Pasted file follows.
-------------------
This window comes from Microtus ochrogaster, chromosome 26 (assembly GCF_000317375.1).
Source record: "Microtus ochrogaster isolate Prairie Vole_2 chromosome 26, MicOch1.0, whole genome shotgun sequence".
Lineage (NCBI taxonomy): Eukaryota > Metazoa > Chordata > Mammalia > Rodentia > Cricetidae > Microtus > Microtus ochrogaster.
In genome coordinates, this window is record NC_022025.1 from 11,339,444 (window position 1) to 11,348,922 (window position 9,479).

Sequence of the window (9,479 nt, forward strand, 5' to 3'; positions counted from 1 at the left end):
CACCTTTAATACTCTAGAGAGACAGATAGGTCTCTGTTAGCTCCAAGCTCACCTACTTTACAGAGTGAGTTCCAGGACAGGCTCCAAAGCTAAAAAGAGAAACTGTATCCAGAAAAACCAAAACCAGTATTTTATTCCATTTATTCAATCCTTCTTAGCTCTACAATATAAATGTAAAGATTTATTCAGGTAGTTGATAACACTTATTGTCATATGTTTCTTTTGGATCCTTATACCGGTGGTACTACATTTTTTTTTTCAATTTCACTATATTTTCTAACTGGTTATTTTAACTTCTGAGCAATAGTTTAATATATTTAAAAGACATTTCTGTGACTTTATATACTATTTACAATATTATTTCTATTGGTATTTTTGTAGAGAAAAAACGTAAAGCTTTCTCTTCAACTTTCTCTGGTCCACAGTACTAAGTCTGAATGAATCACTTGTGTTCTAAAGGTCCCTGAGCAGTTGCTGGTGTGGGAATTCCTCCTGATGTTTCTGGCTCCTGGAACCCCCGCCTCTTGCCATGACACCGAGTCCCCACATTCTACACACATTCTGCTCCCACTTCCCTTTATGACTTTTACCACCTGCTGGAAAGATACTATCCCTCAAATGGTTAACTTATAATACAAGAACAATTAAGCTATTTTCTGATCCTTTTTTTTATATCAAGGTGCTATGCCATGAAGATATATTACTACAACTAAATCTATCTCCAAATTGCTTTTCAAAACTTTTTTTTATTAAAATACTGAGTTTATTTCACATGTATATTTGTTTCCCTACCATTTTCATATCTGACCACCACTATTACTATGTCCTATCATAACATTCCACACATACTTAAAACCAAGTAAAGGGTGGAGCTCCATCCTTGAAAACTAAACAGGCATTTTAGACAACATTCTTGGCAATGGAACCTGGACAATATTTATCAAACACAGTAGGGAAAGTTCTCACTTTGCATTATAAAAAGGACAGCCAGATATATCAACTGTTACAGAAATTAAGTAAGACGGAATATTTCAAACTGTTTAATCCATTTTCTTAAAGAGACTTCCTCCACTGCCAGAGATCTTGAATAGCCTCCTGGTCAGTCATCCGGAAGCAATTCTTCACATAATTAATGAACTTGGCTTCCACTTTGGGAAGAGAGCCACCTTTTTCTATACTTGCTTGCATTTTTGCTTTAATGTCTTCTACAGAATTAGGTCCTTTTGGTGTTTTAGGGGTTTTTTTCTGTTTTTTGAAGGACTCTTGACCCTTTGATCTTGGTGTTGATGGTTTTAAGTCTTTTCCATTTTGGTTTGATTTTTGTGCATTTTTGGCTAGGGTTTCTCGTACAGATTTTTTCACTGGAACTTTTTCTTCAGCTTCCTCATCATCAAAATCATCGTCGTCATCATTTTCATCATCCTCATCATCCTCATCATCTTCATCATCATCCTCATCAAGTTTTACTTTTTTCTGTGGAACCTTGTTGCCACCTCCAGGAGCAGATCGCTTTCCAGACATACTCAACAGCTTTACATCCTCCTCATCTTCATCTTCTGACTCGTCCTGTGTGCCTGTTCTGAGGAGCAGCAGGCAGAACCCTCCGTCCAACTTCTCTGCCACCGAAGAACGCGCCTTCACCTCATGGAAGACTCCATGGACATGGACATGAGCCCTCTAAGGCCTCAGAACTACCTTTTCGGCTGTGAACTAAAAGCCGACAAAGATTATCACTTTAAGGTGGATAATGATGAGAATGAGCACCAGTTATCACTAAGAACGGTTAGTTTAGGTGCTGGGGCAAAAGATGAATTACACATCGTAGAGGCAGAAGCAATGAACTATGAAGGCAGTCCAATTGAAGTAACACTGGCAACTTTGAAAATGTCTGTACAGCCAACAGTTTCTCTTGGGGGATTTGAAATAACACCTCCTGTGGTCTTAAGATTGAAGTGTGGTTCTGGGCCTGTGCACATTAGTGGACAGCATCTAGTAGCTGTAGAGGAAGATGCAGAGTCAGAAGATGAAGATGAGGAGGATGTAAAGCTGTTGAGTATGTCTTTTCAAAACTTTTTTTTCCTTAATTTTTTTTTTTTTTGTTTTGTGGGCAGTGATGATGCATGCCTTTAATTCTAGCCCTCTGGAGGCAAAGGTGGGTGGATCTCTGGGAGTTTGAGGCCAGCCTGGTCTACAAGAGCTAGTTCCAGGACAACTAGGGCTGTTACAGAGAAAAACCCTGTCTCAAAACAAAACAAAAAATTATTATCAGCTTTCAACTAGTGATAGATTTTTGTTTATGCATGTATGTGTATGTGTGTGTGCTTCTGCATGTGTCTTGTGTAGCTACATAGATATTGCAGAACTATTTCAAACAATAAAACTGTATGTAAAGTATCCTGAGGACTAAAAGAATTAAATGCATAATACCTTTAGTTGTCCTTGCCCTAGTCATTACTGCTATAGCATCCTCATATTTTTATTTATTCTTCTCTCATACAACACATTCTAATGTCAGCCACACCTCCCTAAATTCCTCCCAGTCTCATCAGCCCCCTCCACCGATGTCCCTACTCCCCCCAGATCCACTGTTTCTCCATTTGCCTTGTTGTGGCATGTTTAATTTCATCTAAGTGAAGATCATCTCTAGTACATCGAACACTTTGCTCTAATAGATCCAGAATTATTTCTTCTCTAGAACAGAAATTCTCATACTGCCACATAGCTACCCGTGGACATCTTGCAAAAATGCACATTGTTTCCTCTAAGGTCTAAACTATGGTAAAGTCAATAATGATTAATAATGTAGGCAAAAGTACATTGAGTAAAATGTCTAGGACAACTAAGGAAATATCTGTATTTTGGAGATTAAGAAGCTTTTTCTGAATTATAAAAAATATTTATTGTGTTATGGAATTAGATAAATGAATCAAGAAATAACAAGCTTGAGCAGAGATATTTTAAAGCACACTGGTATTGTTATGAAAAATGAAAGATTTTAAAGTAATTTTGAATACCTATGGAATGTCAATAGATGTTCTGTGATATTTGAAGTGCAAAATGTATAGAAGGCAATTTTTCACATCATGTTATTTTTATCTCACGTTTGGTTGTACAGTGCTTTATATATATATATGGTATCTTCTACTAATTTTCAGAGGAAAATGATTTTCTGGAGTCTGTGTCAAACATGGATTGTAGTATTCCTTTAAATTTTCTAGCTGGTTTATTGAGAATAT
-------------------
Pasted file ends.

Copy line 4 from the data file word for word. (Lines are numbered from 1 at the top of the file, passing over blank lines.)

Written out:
In genome coordinates, this window is record NC_022025.1 from 11,339,444 (window position 1) to 11,348,922 (window position 9,479).